So Long, Venus! Hello Mars!

Orbit Engineering Proposal Takes Top Prize in ETC Group's Pie-in-the-Sky Contest for Do-it-Yourself Geo-engineers

Vicky Schutte of Oakville, Ontario (Canada) took top honors today in ETC Group's international geo-engineering contest for her proposal to combat climate change by re-engineering the earth's orbit. Her idea is to nudge the planet further from the sun (and closer to Mars). In her entry, Schutte helpfully pointed out that expanding the earth's orbit would not only increase the distance between the earth and sun, thereby cooling the planet, but it would also take our birthdays longer to come around – climate salvation and fountain of youth all in one! The contest calling for geo-engineering proposals closed on April Fools' Day, netting 46 entries from 13 countries.

Geo-engineering refers to large-scale, intentional manipulations of the earth's land, sea and atmosphere to combat the effects of climate change. Schemes that would have been dismissed as science-fiction a few years ago are now gaining legitimacy in the view of some governments and scientific institutions. ETC's Pie-in-the-Sky contest aimed to highlight the absurdity – and danger – of carrying out planetary-scale experiments with unknown consequences.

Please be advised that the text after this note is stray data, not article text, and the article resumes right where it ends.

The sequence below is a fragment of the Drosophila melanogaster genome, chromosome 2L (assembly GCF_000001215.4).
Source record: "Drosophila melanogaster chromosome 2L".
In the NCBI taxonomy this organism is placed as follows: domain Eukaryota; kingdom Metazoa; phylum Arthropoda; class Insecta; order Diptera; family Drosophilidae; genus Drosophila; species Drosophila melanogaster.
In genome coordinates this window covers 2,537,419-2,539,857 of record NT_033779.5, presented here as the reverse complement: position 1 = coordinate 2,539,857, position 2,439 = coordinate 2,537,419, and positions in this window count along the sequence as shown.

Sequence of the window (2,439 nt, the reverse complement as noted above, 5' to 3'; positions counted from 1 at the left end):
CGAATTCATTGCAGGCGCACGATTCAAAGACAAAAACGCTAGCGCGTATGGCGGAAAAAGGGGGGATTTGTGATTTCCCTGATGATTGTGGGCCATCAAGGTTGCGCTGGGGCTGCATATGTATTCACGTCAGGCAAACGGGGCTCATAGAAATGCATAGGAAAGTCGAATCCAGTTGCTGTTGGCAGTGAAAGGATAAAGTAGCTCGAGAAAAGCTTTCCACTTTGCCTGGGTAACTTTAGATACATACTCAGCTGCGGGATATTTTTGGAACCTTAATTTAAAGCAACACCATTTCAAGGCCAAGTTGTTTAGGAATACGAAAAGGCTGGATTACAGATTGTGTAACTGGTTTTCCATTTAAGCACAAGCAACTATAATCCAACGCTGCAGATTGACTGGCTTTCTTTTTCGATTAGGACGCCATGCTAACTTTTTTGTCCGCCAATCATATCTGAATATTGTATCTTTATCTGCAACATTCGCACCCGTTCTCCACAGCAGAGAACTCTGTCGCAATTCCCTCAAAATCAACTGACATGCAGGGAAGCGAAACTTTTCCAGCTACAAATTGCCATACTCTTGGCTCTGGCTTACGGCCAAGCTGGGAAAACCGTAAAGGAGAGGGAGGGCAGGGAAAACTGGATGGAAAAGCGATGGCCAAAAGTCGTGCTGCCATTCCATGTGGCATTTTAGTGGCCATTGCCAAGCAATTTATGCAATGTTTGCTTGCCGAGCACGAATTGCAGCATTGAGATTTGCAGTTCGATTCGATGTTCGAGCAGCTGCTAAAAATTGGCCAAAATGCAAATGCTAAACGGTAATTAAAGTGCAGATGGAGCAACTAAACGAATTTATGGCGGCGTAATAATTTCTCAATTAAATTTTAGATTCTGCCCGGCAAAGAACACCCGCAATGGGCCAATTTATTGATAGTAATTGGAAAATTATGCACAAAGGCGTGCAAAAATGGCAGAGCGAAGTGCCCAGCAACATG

ETC Group's Diana Bronson, in Anchorage, Alaska, attending the Indigenous Peoples Summit on Climate Change, noted that picking the Pie-in-the-Sky winner was no cakewalk. “There were lots of great entries, and we all had our favorites. I quite liked the idea of granting carbon offsets to anyone having their teeth whitened and willing to smile up at the sun, reflecting UV light away from the earth's surface. But since the beginning of February when we launched the contest, geo-engineering has gained real mainstream steam – in a report by the UK's House of Commons,[1] at an international science congress[2] and in an interview with the Obama administration's Science Adviser.[3] We decided to choose a proposal envisioning a massive re-engineering of the planet. In terms of scale and consequence, the winning proposal to modify the earth's orbit is not so different from real proposals to simulate volcanic eruptions or cover the earth's deserts in white plastic.”[4]
 

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